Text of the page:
The site of obstruction is critical for selecting an intervention. Use of CPAP or BIPAP with nasal prongs would be appropriate for someone with less severe nasal obstruction, he explained.
Explore This IssueJanuary 2007
Identifying the site of obstruction in patients with sleep apnea is currently based on a thorough physical exam by an otolaryngologist. At the Lahey Clinic, CT scan of the sinuses is also performed, because we feel that many patients have a major nasal component to their sleep apnea, Dr. Catalano said.
The goal of intervention in obstructive sleep apnea is to restore normal physiology. Uvulopalatopharyngoplasty (UPPP) is an aggressive operation with high morbidity and suboptimal success rates, in Dr. Catalano’s view, and some patients cannot be cured with UPPP or any other surgical interventions. Therefore, the goal is not always cure but to restore a more physiologic CPAP pressure-for example, reducing CPAP pressure from 18, 16, or 14 to between 5 and 7, Dr. Catalano said.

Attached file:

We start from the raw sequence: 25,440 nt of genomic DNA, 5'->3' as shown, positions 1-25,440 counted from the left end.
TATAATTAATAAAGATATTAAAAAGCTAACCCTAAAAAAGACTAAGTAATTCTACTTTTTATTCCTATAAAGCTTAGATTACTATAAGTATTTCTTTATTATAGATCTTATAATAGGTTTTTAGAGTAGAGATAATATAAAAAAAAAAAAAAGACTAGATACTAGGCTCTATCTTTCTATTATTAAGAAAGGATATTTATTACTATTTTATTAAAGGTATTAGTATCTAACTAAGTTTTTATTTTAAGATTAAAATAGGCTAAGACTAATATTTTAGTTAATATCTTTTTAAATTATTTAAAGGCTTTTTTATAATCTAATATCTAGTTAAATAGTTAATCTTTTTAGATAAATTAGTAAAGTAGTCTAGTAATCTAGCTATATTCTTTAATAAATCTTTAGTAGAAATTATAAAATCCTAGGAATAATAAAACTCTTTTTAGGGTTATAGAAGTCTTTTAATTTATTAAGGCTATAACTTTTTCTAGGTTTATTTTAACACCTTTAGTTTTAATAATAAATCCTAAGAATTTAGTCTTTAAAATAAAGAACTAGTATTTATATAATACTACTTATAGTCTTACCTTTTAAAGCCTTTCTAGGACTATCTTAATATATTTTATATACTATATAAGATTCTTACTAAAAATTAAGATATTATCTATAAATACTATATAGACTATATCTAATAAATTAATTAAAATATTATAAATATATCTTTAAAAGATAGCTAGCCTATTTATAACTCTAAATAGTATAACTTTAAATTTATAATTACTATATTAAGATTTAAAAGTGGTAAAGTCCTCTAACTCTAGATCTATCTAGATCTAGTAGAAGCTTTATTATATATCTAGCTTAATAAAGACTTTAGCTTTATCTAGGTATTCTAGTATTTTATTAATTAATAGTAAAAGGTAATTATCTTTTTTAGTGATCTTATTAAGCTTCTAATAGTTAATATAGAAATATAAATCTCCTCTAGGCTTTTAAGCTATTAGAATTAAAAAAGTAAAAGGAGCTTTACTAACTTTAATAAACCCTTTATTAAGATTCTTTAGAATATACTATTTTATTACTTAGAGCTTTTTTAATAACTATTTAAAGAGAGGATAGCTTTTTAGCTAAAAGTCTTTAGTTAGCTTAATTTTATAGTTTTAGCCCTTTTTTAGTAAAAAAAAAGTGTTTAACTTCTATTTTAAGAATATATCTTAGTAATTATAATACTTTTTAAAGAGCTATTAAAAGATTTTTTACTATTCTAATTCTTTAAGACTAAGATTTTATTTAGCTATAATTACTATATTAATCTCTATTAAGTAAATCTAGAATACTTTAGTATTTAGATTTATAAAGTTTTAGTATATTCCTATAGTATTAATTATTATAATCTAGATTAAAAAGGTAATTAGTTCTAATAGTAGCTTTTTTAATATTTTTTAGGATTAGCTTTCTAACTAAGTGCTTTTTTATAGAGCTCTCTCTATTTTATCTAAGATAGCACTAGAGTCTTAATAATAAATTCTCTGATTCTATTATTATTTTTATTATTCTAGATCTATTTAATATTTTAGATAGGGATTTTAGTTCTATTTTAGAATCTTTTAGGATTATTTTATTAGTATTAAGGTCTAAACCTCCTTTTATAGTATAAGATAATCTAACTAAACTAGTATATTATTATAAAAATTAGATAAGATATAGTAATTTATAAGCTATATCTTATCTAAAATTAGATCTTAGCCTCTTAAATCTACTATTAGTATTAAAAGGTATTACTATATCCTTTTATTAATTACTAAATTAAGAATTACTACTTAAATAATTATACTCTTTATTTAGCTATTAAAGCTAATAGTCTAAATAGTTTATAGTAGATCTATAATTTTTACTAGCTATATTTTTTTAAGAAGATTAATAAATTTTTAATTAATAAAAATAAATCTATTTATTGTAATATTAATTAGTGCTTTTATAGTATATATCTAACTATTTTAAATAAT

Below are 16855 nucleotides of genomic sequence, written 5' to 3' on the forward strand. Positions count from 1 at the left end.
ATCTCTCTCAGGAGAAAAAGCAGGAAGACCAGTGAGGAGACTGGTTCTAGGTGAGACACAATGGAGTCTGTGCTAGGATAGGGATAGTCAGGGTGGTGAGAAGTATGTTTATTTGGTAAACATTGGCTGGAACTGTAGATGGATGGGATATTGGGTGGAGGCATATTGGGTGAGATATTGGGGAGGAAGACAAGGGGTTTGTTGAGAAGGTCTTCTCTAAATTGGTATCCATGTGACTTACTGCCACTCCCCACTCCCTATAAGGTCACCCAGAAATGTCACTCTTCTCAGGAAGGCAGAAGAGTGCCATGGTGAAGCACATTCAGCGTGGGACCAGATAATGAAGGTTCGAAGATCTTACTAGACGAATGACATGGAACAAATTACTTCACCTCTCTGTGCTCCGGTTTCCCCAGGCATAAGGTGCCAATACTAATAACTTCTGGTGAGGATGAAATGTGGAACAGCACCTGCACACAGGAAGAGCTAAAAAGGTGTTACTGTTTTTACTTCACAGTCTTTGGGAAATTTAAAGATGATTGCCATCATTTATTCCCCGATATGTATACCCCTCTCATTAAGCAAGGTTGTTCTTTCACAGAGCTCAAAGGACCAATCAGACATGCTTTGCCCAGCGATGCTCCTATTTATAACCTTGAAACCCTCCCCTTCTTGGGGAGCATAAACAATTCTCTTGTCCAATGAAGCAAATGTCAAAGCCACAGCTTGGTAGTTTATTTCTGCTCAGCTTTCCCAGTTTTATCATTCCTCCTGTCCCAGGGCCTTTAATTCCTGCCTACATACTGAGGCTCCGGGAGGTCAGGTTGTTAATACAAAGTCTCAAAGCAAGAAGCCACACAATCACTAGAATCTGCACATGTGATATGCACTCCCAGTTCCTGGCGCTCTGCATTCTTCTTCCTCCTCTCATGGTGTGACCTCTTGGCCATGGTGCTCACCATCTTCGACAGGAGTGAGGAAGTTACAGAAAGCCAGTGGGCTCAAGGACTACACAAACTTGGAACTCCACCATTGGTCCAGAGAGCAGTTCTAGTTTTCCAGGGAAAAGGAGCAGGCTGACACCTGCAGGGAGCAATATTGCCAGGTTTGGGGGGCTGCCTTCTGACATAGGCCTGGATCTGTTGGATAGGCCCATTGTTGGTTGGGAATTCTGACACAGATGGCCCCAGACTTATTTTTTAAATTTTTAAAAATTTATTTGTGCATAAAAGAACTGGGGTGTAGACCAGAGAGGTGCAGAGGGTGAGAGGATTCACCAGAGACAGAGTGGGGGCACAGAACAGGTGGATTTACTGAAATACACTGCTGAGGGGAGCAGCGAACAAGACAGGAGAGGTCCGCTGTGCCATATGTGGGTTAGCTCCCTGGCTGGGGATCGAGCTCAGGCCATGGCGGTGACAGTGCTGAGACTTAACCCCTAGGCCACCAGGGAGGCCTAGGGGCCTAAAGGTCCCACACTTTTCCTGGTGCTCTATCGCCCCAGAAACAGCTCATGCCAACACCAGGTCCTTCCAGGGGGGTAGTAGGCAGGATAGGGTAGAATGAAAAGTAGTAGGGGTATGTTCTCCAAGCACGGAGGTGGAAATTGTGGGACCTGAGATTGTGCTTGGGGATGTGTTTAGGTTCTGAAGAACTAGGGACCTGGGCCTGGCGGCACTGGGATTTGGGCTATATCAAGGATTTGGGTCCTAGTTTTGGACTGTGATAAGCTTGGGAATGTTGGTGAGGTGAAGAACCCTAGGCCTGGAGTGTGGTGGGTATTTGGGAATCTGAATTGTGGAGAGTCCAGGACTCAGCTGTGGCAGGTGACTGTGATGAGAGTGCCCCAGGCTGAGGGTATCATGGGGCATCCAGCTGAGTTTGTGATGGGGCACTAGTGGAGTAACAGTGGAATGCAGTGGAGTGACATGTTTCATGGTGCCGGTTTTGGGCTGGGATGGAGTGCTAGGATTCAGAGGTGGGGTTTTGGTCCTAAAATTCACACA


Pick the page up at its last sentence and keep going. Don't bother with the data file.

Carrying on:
A Better ‘Mousetrap’?
The ideal test for obstructive sleep apnea would identify the severity of the disorder and the sites of obstruction, and would be highly reproducible. Otolaryngologists in Europe have used an instrument that promises to be an improvement over PSG. Called an apneagraph, this instrument attempts to provide information on the degree of sleep apnea and identify the sites of obstruction by using a small pressure sensor places in the nose and going down the throat.
The European doctors I’ve spoken to say that this device is well tolerated and better tolerated than PSG. Also, reportedly, the test-to-test reliability is much greater, Dr. Catalano said. He noted that the apneagraph is a tool in development and said that probably more modifications will evolve. Even if we added it as a component of PSG, it could provide additive information, he said. He is currently trying to obtain an apneagraph from his European colleagues so that he can study it.
One of the biggest impediments in using PSG is that patients hate it and refuse to follow through on serial testing. In one multisite study reported at the recent AAO meeting, 50 percent of patients failed to complete post-treatment PSG testing, he said.
Drug-Induced Sleep Endoscopy
Preliminary research suggests that drug-induced sleep endoscopy (DISE) may be a useful diagnostic tool to guide surgical therapy and to understand why patents do not achieve desired outcomes after undergoing surgery, said Eric J. Kezirian, MD, Director of the Division of Sleep Surgery and Assistant Professor at University of California, San Francisco.